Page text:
by Nick Stam (2nd kyu)

This month’s theme for practice at the dojo was “peripheral awareness”, a skill useful in Aikido in scenarios like multi-uke randori or jiyuwaza, as well as general safe practice on a busy mat with bodies flying everywhere. Indeed I think there is a lot of opportunity to develop this skill within the dojo, from sitting in seiza with a soft gaze to finding a safe place to stand when you are the odd one out in partner practice, and of course any time you are actively practicing by being aware of the other practitioners and the space.

A beginner like me might get very focused on the technique, or even part of a technique, and because of this everything falls apart. Maybe I get too focused on the grip I am trying to find, but I forget to move my feet, or keep my posture, or breathe, or any number of important points. I think this is normal and can be fixed with practice. Then there is training in multi-attacker situations. This rush of adrenalin can cause a return of tunnel vision, and this is something a serious beginner will need to address before taking a test with a randori component.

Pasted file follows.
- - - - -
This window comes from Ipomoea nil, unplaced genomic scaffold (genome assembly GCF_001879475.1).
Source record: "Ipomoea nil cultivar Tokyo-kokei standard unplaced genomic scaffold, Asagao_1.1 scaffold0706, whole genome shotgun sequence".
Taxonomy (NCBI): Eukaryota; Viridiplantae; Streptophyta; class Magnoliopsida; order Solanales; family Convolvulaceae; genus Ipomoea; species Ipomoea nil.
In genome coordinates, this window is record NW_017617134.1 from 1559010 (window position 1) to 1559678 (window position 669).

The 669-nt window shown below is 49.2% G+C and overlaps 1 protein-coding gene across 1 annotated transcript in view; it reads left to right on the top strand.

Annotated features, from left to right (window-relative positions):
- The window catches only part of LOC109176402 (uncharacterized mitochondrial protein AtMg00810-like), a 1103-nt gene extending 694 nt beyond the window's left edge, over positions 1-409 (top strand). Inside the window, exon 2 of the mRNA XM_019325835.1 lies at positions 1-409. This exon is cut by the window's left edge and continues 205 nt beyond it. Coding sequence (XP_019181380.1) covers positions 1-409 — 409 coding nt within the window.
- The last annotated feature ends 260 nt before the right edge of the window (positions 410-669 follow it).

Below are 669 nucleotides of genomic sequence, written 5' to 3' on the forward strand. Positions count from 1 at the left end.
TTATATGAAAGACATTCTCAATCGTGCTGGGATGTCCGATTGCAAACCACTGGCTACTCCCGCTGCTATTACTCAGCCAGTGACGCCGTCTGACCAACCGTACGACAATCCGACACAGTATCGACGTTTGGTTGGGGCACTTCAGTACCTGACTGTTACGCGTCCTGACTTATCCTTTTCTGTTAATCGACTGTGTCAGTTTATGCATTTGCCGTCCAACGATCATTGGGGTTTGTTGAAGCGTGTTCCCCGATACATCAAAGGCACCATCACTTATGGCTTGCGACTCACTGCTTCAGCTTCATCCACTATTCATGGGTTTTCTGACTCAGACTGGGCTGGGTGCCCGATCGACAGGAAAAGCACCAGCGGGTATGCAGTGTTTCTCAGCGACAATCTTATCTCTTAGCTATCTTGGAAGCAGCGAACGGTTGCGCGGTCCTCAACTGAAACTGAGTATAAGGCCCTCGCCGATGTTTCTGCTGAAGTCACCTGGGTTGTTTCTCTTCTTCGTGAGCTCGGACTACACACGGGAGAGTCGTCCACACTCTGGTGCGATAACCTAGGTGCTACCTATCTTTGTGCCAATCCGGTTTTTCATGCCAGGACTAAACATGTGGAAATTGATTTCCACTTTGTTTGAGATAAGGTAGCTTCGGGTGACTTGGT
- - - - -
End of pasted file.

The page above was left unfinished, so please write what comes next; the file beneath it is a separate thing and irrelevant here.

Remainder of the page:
O’Sensei is said to have told his students to not look in the eyes of your opponent, as they will steal your spirit. I have been told to “focus” on the triangle of the shoulders and head of your partner. This allows you to open your gaze and engage the motion-detecting ability of your peripheral vision. Another way to think about this – if you are focused on your opponent’s eyes, this would be an ideal time for their friend to attack you from behind.

My ideas about peripheral awareness, for what they are worth: keep your mind open, stay calm, and don’t look in your opponent’s eyes. And keep practicing.